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Explanation and Informal Proof of Pick's Theorem

Date: 04/27/2004 at 13:26:38
From: Ozcar
Subject: Trying to figure out Pick's Theorem

We just learned Pick's Theorem, A = b/2 + I - 1, where b is the
boundary pegs, I is the interior pegs, and A is the area.  I don't get
why it works.  Why do you divide the boundary by 2 and subtract 1?



Date: 04/27/2004 at 13:57:54
From: Doctor Peterson
Subject: Re: Trying to figure out Pick's Theorem

Hi, Ozcar.

The usual way to prove Pick's Theorem uses induction, by first proving 
it for triangles, and then proving the theorem for all polygons by 
dividing them into triangles.  Here are several pages that present 
versions of this proof:

    http://www.cut-the-knot.com/ctk/Pick_proof.shtml 

    http://planetmath.org/encyclopedia/ProofOfPicksTheorem.html 

    http://www.geometer.org/mathcircles/pick.pdf 

This works well as a proof, but is not very satisfying, because it 
does not show how you would see the theorem in the first place.  And I 
think that is what you would like to see: why should this surprisingly 
simple formula be true??

Here is a more intuitive way to show that Pick's Theorem works for all 
lattice polygons, which I wrote up some time ago.  It is probably 
harder to turn into a careful proof than the inductive approach, 
because there are tricky cases to deal with; but it is very convincing 
at least as to the general truth of the theorem.

Let's take the polygon ABCD as an example to see how it works:

        o       o       B       o       o
                       /  \
                      /     \
                     /        \
        o       o   /   o       o       o
                   /              \
                  /                 \
                 /                    \
        o       o       o       o       C
               /                        |
              /                         |
             /                          |
        o   /   o       o       o       o
           /                            |
          /                             |
         /                              |
        A_______o       o       o       o
                \_______                |
                        \_______        |
                                \_______|
        o       o       o       o       D

I'll draw a square around each lattice point, so each square has area 
1: 

    +-------+-------+-------+-------+-------+
    |       |       |       |       |       |
    |   o   |   o   |   B   |   o   |   o   |
    |       |       |  /  \ |       |       |
    +-------+-------+-/-----\-------+-------+
    |       |       |/      | \     |       |
    |   o   |   o   /   o   |   o   |   o   |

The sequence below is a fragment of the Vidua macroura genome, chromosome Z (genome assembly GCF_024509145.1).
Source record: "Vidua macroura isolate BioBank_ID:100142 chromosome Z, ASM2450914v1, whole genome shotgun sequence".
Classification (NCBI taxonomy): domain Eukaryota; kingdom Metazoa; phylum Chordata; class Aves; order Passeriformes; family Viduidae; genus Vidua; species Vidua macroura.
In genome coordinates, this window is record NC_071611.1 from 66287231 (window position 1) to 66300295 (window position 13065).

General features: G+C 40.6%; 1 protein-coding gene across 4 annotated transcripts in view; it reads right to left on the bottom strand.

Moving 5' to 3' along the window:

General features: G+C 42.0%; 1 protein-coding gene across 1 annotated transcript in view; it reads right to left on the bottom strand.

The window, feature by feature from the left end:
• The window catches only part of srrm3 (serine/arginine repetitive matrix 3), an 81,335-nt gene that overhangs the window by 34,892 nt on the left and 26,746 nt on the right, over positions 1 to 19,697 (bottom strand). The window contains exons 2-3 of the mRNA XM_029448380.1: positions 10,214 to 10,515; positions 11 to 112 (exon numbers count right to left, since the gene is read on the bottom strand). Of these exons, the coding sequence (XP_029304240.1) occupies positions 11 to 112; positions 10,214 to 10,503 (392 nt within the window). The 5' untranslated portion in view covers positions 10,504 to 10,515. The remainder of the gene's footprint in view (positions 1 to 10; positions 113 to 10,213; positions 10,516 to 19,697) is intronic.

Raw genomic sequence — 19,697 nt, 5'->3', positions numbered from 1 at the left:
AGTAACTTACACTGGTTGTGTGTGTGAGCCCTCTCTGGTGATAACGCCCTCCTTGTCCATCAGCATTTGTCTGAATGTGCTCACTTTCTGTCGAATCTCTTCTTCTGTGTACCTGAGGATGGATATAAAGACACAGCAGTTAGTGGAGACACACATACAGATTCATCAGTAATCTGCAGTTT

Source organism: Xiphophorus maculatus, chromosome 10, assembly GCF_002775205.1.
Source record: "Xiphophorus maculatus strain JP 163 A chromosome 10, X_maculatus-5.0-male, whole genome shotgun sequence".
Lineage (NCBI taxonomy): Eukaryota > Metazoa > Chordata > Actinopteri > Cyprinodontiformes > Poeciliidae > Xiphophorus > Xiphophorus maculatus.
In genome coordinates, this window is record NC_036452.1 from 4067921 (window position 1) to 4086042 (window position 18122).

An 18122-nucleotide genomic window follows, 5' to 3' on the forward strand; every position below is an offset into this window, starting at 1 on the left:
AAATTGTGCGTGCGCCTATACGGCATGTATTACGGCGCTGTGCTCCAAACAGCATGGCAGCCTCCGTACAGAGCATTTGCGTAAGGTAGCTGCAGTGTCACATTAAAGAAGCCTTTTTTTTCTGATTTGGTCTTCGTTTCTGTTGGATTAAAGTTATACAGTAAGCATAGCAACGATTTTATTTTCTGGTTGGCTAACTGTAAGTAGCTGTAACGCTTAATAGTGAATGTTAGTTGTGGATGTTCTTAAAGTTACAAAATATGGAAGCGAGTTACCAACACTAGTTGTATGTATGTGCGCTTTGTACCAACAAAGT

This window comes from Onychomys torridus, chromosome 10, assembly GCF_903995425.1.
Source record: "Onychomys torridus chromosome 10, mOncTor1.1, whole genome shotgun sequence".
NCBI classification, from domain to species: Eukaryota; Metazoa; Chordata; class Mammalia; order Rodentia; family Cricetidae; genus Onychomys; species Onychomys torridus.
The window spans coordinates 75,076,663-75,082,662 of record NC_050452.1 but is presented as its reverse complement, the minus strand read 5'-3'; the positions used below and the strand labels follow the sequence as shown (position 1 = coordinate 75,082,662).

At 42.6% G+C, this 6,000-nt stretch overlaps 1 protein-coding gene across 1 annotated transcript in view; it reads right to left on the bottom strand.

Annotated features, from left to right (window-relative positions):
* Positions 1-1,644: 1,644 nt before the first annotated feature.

|       |      /|       |     \ |       |
    +-------+-----/-+-------+-------\-------+
    |       |    /  |       |       | \     |
    |   o   |   o   |   o   |   o   |   C   |
    |       |  /    |       |       |   |   |
    +-------+-/-----+-------+-------+---|---+
    |       |/      |       |       |   |   |
    |   o   /   o   |   o   |   o   |   o   |
    |      /|       |       |       |   |   |
    +-----/-+-------+-------+-------+---|---+
    |    /  |       |       |       |   |   |
    |   A___|___o   |   o   |   o   |   o   |
    |       |   \___|___    |       |   |   |
    +-------+-------+---\---+-------+---|---+
    |       |       |       |   \___|___|   |
    |   o   |   o   |   o   |   o   |   D   |
    |       |       |       |       |       |
    +-------+-------+-------+-------+-------+

We're going to look at three groups of lattice points:

  V: the number of vertices (4 in our example), which must be on
     lattice points
  E: the number of lattice points on the edges (4 in our example)
  I: the number of lattice points in the interior (9 in our example)

Note that B = V + E is the number of lattice points on the boundary.

We'll compare the area of the squares surrounding each kind of lattice 
point with the area of the part of the polygon within those squares. 

First, look at the edge points.  In the following picture, I've filled 
in the part of these squares that is within the polygon with dots:

    +-------+-------+-------+-------+-------+
    |       |       |       |       |       |
    |   o   |   o   |   B   |   o   |   o   |
    |       |       |  /  \ |       |       |
    +-------+-------+-/-----\-------+-------+
    |       |       |/      |.\     |       |
    |   o   |   o   /   o   |...o   |   o   |
    |       |      /|       |.....\ |       |
    +-------+-----/-+-------+-------\-------+
    |       |    /..|       |       | \     |
    |   o   |   o...|   o   |   o   |   C   |
    |       |  /....|       |       |   |   |
    +-------+-/-----+-------+-------+---|---+
    |       |/      |       |       |...|   |
    |   o   /   o   |   o   |   o   |...o   |
    |      /|       |       |       |...|   |
    +-----/-+-------+-------+-------+---|---+
    |    /  |       |       |       |...|   |
    |   A___|___o   |   o   |   o   |...o   |
    |       |   \___|___    |       |...|   |
    +-------+-------+---\---+-------+---|---+
    |       |       |       |   \___|___|   |
    |   o   |   o   |   o   |   o   |   D   |
    |       |       |       |       |       |
    +-------+-------+-------+-------+-------+

Note that since the edge runs through the center of each square, the 
area of the polygon within these squares is exactly half the area of 
the squares: